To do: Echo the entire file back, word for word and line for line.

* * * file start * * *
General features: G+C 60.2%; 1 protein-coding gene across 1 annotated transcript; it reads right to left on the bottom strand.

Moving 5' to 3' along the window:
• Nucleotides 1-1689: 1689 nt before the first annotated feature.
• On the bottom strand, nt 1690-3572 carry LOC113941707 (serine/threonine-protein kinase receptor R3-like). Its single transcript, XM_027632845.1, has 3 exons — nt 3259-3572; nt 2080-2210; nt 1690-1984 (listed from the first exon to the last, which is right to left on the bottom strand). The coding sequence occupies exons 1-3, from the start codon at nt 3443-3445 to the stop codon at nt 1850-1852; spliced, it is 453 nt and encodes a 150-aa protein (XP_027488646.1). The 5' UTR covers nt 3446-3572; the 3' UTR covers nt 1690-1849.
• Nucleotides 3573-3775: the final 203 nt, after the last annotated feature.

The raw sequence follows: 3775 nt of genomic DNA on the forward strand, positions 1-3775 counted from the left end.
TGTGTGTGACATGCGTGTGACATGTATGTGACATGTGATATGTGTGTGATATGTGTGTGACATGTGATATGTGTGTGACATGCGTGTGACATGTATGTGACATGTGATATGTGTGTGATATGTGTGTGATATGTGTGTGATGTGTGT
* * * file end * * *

General features: G+C 60.2%; 1 protein-coding gene across 1 annotated transcript; it reads right to left on the bottom strand.

Moving 5' to 3' along the window:
• Nucleotides 1-1689: 1689 nt before the first annotated feature.
• On the bottom strand, nt 1690-3572 carry LOC113941707 (serine/threonine-protein kinase receptor R3-like). Its single transcript, XM_027632845.1, has 3 exons — nt 3259-3572; nt 2080-2210; nt 1690-1984 (listed from the first exon to the last, which is right to left on the bottom strand). The coding sequence occupies exons 1-3, from the start codon at nt 3443-3445 to the stop codon at nt 1850-1852; spliced, it is 453 nt and encodes a 150-aa protein (XP_027488646.1). The 5' UTR covers nt 3446-3572; the 3' UTR covers nt 1690-1849.
• Nucleotides 3573-3775: the final 203 nt, after the last annotated feature.

The raw sequence follows: 3775 nt of genomic DNA on the forward strand, positions 1-3775 counted from the left end.
TGTGTGTGACATGCGTGTGACATGTATGTGACATGTGATATGTGTGTGATATGTGTGTGACATGTGATATGTGTGTGACATGCGTGTGACATGTATGTGACATGTGATATGTGTGTGATATGTGTGTGATATGTGTGTGATGTGTGT